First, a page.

On this day in history the long and still unfinished journey to a nuclear test ban treaty got its start. President Dwight Eisenhower called for negotiations with the Soviet Union to end nuclear weapons testing on August 22, 1958.
By that time, the U.S. and Soviets had done hundreds of such test explosions, with plenty of radioactive fallout sent into the atmosphere. Ike’s plan was that ending all nuclear testing would further progress toward disarmament. He explained, “It is in this hope that the United States makes this proposal.”
While Eisenhower’s efforts helped set the stage for a partial ban on nuclear tests, the job is not yet complete. The Comprehensive Nuclear Test Ban Treaty (CTBT) needs to enter into force. This treaty would end nuclear tests once and for all.
So how do we get there? The United States Senate needs to ratify the treaty. Without the world’s largest nuclear weapons power on board, the treaty cannot take hold.
There is no need to resume testing to ensure the reliability of the existing nuclear stockpile. Scientific studies have shown this to be the case.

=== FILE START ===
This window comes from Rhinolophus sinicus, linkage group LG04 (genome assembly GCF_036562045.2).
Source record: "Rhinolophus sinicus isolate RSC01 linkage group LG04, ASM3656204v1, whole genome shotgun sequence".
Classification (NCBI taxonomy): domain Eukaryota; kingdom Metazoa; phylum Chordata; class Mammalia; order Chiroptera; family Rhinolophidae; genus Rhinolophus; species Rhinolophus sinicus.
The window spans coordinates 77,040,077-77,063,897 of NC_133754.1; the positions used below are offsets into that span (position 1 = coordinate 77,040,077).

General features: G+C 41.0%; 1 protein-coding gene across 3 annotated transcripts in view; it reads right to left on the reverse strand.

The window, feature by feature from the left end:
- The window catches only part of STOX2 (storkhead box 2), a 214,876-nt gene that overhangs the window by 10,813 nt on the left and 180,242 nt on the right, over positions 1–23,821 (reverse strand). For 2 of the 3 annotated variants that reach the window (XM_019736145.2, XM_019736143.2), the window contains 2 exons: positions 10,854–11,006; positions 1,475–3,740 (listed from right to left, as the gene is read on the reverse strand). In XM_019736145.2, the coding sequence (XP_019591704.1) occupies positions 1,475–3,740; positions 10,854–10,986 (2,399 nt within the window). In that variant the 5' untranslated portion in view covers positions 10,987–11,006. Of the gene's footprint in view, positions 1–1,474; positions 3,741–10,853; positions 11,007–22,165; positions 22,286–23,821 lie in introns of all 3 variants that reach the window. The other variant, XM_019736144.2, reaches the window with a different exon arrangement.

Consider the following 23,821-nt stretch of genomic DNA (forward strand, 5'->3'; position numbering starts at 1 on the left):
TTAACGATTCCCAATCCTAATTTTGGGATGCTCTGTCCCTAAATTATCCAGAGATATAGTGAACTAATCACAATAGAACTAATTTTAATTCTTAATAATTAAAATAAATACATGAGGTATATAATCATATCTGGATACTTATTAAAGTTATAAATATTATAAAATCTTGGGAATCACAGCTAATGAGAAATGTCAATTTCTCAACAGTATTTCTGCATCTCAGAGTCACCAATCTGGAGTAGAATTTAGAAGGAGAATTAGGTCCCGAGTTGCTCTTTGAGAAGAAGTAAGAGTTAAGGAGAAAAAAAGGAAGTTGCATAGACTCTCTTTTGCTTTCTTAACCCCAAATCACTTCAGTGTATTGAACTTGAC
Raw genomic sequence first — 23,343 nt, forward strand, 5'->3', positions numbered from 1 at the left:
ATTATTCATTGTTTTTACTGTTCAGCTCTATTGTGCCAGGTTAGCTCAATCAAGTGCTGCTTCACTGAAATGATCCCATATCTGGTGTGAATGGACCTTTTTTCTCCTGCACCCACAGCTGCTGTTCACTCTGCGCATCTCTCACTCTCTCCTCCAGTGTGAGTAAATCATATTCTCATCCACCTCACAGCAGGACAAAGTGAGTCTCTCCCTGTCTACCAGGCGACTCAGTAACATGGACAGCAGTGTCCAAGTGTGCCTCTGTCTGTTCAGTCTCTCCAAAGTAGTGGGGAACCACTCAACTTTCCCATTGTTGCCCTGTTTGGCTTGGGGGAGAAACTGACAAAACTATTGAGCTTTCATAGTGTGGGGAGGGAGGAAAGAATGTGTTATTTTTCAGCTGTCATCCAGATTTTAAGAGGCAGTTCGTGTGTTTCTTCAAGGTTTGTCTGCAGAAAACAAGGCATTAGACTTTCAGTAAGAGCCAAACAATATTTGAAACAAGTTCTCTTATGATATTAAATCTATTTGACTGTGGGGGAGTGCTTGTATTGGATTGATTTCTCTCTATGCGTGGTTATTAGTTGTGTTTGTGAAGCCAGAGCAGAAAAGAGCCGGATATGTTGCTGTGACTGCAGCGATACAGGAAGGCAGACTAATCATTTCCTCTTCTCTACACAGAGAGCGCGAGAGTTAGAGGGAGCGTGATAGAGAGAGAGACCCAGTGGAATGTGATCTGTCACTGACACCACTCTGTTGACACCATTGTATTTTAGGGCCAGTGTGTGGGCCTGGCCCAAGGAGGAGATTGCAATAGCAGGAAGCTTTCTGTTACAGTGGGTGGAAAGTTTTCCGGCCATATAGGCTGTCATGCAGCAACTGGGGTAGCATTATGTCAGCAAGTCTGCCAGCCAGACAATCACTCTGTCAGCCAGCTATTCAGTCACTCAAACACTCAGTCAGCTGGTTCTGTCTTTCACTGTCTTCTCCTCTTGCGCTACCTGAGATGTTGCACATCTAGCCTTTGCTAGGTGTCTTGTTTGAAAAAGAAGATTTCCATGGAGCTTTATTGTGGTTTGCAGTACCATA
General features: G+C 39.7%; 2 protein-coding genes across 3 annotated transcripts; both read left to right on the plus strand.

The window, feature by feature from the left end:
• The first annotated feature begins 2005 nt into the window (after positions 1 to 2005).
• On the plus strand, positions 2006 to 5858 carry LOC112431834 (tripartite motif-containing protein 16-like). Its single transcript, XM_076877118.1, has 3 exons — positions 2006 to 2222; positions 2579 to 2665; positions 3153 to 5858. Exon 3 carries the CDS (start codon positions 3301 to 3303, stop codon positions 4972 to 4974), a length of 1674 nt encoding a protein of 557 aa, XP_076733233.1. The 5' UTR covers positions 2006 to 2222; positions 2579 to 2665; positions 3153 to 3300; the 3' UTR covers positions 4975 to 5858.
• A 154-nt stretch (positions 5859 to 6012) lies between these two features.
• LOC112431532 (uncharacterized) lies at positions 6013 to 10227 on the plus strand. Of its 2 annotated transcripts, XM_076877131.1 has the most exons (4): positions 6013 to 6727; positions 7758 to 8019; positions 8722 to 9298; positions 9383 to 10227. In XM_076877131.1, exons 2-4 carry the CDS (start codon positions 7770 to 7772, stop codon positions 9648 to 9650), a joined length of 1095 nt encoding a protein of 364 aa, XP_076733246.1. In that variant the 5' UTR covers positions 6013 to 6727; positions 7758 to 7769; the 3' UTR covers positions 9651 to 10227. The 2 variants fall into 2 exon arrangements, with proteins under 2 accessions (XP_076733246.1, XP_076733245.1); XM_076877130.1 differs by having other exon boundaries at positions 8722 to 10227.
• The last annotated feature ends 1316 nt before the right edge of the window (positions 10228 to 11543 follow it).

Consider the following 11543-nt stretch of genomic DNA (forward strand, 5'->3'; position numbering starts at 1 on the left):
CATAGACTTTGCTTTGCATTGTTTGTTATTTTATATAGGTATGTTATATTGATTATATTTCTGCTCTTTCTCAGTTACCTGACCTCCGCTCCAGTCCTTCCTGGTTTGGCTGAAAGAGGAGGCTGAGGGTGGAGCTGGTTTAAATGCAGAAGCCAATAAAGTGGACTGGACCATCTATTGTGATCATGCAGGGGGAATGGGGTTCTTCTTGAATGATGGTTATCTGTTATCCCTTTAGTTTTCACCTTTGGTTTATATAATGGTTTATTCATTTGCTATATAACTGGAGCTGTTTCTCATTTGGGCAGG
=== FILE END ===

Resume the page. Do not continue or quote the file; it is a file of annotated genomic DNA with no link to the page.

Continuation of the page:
No one may even have the will to resume test explosions anyway. In fact, former U.S. arms control official Ellen Tauscher said, “I do not believe that even the most vocal critics of the CTBT want to resume explosive nuclear testing. What they have chosen instead is a status quo where the United States refrains from testing without using that fact to lock in a legally binding global ban that would significantly benefit the United States.”
As Linton Brooks, former director of the National Nuclear Security Administration (NNSA) said, “as a practical matter, it is almost certain that the United States will not test again… I have been in and out of government for a long time. And in recent years I never met anybody who advocated that we seek authorization to return to testing.”
The American public is not going to support a return to nuclear test explosions. Why would anyone want to bring back the Cold War days? That would make no sense. It would be expensive and dangerous in terms of raising international tensions and encouraging others, especially Russia and China, to do their own testing. That scenario would sink any hopes for further nuclear arms reductions.
Russia actually has ratified the treaty. If we resumed testing, that country could withdraw from the agreement. Seven other nations – China, Israel, Iran, Egypt, India, Pakistan, and North Korea – have yet to ratify the CTBT.
We live in a world where nuclear weapons are expensive, dangerous and ultimately useless. We need to take steps to reduce these weapons of mass destruction. The Senate can start by ratifying the CTBT. It’s a treaty which is a bridge to nuclear disarmament.